Assetto Corsa Competizione is now available for the PlayStation 5 and Xbox Series X|S, and following its first post-release update, delivers an excellent platform to build upon for console drivers.
If you would like to take your virtual driving up a notch and into the realm of a dedicated simulator, Assetto Corsa Competizione has been a staple choice for leagues, esports events and real-world drivers looking for some practice since 2018.
Up until recently, however, this has largely been the preserve of those with a gaming PC – and a beefy one too due to the power-intense programming of the official GT World Challenge game. It has been available to those with a PlayStation 4 or Xbox One console since 2020, but while this version drove well, its visual performance was a catastrophe.
Now though, a new iteration has been released for the more powerful PlayStation 5 and Xbox Series X|S devices. Thankfully, those without the space, time or requisite budget to set up a gaming rig can experience one of the best home-based driving experiences in its intended fashion.
What we have here is a vast array of GT3 and GT4 machinery, up to 19 tracks, close racing against computer-controlled rivals and competitive online events all nestled within with knock-out visuals, dynamic weather conditions and some of the most realistic driving feedback around.
It’s that latter point where Kunos Simulazioni’s eulogy to SRO’s GT racing series prowess has never been in doubt. Use a steering wheel peripheral, and the force feedback effect creates an unparalleled sense of realism. Hopping over kerbs at Oulton Park feels brutal enough to prevent track limit abuse, packing more punch than a Tyson Fury knockout blow.
Assetto Corsa Competizione’s core strengths have translated with aplomb, such as the industry-leading engine audio, convoluted but engaging pitstop sequences and a physics system that rewards in-depth knowledge of steering lock settings, aero balance and tyre pressures.
So do some of the fêted platform’s idiosyncrasies. There’s a driver rating system that constantly monitors your ability – even in offline practice – and if you don’t reach a high enough level, the best online races are off-limits for you. A great idea in principle that isn’t signposted enough.
Similarly, with button assignments, engine map usage and start procedures you are simply left to your own devices. Thankfully, there is a thriving community of advice articles, videos and forums to delve into to provide a helping hand. In some respects, that’s part of the appeal, but I believe that more needs to be done to help explain features and settings for newcomers.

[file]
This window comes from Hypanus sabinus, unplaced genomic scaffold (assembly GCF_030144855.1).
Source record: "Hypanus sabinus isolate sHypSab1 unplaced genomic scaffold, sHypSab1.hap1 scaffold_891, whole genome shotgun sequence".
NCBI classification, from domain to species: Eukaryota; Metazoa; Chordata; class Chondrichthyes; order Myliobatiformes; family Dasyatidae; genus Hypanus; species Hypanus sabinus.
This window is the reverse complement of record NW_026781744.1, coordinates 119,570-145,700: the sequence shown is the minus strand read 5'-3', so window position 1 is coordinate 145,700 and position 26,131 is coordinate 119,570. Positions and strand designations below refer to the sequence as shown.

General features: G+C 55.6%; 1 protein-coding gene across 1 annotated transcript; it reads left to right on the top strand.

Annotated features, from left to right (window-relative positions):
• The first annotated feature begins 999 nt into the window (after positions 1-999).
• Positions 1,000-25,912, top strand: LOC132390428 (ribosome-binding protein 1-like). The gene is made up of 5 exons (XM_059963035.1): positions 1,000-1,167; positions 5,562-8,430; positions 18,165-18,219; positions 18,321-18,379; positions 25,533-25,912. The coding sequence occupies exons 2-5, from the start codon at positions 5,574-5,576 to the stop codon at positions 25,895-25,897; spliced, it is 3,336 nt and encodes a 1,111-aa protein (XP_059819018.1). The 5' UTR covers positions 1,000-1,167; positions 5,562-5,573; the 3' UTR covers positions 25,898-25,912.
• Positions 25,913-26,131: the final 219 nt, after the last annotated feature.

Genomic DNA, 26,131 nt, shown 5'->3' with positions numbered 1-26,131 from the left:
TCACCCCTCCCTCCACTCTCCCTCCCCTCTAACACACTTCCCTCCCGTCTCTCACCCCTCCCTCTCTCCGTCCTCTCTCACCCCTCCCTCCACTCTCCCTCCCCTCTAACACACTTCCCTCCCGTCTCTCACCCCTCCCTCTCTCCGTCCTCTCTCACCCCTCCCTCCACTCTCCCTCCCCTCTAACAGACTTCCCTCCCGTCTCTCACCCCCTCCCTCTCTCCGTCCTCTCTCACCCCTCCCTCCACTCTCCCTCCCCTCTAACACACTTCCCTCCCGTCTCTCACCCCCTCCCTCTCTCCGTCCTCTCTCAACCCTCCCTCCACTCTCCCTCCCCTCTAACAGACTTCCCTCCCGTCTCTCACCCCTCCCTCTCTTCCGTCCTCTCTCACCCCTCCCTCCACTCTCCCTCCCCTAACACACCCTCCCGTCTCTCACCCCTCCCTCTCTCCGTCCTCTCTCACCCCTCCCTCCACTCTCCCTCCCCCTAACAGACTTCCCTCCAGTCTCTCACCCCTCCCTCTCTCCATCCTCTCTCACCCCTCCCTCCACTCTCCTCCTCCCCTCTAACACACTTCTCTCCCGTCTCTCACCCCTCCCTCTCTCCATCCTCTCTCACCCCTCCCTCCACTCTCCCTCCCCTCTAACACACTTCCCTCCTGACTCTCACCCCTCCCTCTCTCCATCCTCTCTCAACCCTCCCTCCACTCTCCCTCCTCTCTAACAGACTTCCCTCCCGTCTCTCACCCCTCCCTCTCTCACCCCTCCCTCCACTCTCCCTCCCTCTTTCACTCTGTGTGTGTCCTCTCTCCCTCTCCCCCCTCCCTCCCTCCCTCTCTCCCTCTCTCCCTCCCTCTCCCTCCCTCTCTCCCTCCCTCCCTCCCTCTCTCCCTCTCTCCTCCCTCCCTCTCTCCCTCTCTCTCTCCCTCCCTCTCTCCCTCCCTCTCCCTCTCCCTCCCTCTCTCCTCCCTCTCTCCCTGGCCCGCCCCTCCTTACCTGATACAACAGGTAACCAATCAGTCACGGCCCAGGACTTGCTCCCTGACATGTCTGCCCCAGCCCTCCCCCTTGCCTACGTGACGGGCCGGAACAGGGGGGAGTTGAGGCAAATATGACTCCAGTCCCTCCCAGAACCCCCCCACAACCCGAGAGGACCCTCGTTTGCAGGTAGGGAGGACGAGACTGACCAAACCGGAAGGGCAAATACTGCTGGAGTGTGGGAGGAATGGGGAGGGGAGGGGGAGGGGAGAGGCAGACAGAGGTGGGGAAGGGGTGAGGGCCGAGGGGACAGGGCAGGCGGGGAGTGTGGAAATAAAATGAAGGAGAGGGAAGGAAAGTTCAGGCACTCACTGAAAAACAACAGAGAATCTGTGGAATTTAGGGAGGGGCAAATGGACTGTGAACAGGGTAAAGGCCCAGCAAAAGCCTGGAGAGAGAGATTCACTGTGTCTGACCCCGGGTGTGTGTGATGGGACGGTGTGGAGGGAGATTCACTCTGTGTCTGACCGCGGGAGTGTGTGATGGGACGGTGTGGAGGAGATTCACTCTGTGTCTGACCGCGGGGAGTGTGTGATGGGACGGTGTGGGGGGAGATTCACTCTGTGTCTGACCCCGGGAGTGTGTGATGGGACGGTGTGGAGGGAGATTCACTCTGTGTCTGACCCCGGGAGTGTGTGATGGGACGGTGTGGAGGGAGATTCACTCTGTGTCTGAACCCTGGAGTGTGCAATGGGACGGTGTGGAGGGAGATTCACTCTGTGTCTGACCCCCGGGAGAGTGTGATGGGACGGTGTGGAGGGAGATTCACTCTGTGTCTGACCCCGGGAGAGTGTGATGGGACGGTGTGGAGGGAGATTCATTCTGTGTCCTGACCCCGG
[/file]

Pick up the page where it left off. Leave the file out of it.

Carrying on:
The single-player career’s structure is also unexceptional, for the most part, a procession of race events with no attempt to add extra depth through team management. Then again, for a focussed platform like this, anything outside of time trials and multiplayer can be seen as a bonus.
Visually, this runs smoothly and looks just as good as a powerful PC, if not the bleeding edge in aesthetics. Loading times too are fleeting, helping you nip between a night race at Mount Panorama to a GT4 event at Kyalami in the blink of an eye.
As an added bonus, private online lobbies are included, allowing you to natively race with friends without hiring a server. Not being able to change race settings mutes the appeal somewhat and the omission of driver swaps likely means esports competitions will not be held on PlayStation or Xbox, however.
Upon launch, there was a litany of small, slightly off, gaffs – such as the throttle being cut when you went to change car settings on track – but the vast majority of these were amended rapidly, and so now the end result is mostly plane sailing. Watch for that steering lock setting, however…
On the PC there was, however, a Version 1.8 update in November 2021 that improved the handling characteristics even further, but this has yet to materialise for the more affordable devices. Hopefully, this appears sooner rather than later, as it means the recent Challengers Pack content that included Valentino Rossi’s Audi and the latest Porsche 911 Cup car cannot be released on console at present.
Still, driving against a packed GT3 field, at night, in the rain, around Spa-Francorchamps with the most aurally pleasing sound design in the sim racing space is a brutal, but rewarding, challenge that any motorsport fan should experience. Hopefully now with these new console versions, many more will do.
|Developer||Kunos Simulazioni and Untold Games|
|Release date||22nd February 2022|
|Available platforms||PlayStation 5 and Xbox Series X|S (PC, PlayStation 4 and Xbox One previously available)|
|Version tested||PlayStation 5|
|Best played with||Steering wheel peripheral|
Full disclosure: A code for the game was provided by the publisher for review purposes. Here is our review policy.